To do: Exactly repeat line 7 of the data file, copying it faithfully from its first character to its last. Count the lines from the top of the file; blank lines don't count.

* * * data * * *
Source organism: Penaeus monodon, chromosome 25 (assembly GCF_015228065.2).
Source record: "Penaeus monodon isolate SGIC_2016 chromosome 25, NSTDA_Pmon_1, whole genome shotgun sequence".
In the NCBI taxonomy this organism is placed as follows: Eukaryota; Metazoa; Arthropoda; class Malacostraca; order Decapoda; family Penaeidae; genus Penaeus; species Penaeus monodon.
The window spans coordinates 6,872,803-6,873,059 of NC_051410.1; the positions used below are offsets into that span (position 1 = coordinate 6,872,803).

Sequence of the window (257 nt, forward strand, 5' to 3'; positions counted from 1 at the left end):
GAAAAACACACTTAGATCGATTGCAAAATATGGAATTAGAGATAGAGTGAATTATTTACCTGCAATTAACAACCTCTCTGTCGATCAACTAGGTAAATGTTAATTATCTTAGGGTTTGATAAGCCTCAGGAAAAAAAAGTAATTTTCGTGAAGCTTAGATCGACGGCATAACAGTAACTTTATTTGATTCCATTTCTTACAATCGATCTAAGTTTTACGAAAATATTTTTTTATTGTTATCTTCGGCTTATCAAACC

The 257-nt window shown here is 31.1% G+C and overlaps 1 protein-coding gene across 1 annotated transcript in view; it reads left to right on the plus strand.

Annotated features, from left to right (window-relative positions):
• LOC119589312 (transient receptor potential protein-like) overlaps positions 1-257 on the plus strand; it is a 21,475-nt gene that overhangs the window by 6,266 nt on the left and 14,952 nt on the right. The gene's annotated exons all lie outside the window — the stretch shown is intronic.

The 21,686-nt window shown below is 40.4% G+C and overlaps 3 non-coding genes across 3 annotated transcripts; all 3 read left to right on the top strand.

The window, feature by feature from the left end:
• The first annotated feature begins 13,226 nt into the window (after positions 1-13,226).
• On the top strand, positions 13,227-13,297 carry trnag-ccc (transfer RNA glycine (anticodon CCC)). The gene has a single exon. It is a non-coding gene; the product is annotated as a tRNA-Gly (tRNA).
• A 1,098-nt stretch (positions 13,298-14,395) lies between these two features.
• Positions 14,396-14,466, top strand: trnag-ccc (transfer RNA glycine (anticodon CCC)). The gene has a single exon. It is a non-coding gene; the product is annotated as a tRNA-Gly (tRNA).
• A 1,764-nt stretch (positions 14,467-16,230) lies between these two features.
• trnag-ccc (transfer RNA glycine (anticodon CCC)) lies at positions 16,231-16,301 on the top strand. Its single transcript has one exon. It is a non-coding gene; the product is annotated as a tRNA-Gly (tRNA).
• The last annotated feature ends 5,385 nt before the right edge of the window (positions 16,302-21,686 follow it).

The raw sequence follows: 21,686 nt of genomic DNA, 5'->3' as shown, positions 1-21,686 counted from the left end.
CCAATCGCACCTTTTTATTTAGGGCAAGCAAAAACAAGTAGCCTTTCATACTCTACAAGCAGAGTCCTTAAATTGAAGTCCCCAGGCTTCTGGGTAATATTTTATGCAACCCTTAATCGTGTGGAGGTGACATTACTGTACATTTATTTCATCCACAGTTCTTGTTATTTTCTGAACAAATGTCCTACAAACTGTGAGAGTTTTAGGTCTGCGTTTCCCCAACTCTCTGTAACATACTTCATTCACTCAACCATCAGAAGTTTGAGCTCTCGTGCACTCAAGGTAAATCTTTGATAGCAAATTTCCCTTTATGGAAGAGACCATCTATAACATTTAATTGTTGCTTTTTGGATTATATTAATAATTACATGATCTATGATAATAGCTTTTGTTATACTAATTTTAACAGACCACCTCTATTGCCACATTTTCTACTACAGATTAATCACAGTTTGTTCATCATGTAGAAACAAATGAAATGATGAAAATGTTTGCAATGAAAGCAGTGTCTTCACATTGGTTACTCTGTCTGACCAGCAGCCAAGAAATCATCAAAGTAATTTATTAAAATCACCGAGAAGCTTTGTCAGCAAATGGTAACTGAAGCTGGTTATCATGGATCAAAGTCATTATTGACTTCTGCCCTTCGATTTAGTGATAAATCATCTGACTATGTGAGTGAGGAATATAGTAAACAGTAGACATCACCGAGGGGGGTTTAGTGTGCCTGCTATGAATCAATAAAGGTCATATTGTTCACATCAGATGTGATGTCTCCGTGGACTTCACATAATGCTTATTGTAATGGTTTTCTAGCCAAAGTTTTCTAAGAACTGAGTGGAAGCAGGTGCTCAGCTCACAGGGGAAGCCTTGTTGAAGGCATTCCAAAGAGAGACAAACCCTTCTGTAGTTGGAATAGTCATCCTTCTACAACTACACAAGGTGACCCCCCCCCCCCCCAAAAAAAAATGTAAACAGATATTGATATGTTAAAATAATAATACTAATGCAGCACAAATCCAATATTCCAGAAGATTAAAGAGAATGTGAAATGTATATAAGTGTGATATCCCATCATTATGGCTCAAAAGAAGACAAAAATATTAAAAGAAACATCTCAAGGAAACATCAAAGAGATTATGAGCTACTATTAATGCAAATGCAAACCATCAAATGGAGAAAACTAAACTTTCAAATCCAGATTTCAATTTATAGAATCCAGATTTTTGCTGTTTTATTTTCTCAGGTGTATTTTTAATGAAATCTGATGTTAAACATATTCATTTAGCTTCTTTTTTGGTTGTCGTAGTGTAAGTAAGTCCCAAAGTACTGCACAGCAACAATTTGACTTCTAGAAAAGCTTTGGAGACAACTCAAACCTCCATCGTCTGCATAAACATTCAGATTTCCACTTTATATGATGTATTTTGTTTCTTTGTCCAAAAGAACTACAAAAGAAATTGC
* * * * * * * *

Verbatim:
The 257-nt window shown here is 31.1% G+C and overlaps 1 protein-coding gene across 1 annotated transcript in view; it reads left to right on the plus strand.